Newswise — A report released today by the Center for State Policy Analysis (cSPA) at Tufts University's Jonathan M. Tisch College of Civic Life examines a Massachusetts ballot initiative that would give gig drivers some new and valuable protections--but would deny them the full complement of rights traditionally afforded to employees.

The proposed initiative, which would appear on this November’s ballot, applies to gig drivers who work for ridesharing companies, such as Uber and Lyft, as well as delivery companies, such as DoorDash.

One complication voters need to understand is that the ballot question is tangled up with a lawsuit the Massachusetts Attorney General’s office is pursuing against Uber and Lyft, arguing that the companies must treat drivers like regular employees.

Currently, gig drivers are treated as “independent contractors.” That gives them the flexibility to control their own schedule and work for multiple companies, but it leaves them without many benefits traditionally associated with employment such as overtime pay, unemployment insurance, and reimbursement for business costs.

Per the new cSPA report, this ballot question is unusual because it lacks a definitive “keep the status quo” option.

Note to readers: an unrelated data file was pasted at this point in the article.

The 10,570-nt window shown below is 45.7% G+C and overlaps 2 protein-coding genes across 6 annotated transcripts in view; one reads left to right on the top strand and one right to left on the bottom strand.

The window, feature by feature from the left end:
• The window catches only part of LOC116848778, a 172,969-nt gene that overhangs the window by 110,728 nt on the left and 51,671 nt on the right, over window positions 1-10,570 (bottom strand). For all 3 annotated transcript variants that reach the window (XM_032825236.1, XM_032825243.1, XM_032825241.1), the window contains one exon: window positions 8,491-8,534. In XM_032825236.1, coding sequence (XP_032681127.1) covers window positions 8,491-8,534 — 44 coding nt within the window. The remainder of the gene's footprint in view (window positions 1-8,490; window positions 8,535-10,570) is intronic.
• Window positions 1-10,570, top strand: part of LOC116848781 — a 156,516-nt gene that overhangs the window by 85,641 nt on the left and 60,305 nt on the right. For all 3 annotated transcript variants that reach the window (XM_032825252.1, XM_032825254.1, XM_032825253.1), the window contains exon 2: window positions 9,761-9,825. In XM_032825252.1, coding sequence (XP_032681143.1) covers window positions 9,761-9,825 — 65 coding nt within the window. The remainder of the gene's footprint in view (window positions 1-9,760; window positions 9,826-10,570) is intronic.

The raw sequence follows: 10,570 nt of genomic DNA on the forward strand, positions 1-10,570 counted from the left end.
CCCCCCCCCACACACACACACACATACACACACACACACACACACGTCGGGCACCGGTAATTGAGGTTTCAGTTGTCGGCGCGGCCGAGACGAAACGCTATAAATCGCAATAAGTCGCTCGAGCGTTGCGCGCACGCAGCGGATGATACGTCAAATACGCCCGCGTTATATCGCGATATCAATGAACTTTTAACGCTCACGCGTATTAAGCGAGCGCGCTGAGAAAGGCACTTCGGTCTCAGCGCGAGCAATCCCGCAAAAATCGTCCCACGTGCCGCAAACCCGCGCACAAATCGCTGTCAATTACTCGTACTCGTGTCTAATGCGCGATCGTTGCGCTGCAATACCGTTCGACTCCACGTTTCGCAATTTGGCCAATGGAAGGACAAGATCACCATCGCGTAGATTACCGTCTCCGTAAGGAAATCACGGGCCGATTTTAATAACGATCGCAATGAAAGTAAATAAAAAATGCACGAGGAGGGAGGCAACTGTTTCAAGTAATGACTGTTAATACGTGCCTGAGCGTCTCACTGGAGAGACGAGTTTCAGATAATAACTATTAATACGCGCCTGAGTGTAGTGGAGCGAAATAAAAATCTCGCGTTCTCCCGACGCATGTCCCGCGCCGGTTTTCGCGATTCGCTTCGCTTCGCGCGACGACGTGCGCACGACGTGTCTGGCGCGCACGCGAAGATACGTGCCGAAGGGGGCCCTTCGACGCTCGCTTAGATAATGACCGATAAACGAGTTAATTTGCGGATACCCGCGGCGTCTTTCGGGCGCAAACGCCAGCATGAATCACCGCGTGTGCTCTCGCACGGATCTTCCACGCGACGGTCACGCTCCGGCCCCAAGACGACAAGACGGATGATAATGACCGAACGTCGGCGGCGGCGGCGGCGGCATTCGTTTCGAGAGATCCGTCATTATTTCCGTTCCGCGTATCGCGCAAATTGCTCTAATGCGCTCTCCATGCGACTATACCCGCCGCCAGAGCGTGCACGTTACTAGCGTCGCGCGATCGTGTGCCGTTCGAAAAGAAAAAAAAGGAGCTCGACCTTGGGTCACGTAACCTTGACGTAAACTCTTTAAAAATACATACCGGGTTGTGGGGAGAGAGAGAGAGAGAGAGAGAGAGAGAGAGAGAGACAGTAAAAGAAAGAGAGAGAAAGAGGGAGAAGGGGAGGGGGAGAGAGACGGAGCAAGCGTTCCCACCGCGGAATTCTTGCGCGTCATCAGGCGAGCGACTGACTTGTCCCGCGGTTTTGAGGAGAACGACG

• A “yes” vote would give gig drivers some valuable new protections, including a minimum pay guarantee, per-mile reimbursement and paid sick leave. The attorney general’s lawsuit would be blocked, and drivers would be formally declared “independent contractors” rather than “employees.”
  • A “no” vote would rely on the result of the ongoing lawsuit, where courts—rather than voters or lawmakers—will decide whether gig drivers are actually employees under current law.

Both the lawsuit and the ballot question are targeted at a small part of a bigger challenge, which is the lack of clear rules and protections for gig workers at large.

However, there is still time for lawmakers to resolve this situation through legislation, without need for a ballot question or lawsuit.  


“Fifteen years ago, there was no such thing as a ride-hailing app,” said Evan Horowitz, executive director of cSPA. "And while the world of gig work has grown explosively since then, the rules and protections for gig workers remain unclear. This ballot question is a chance for voters to have their say.”

“Delivery and ridesharing apps provide modern conveniences that rely on a similarly modern form of labor: the gig driver,” noted Caitlin Gorback, lead researcher on the cSPA report. “How Massachusetts chooses to classify gig drivers today will inform labor relationships in the broader gig economy tomorrow.”

cSPA provides expert, nonpartisan analysis of legislative proposals and ballot questions in Massachusetts. It is based at Tufts University and guided by a bipartisan advisory group. cSPA is supported by Tisch College along with a diverse group of funding sources from across the political spectrum. These funders have no involvement in cSPA's research.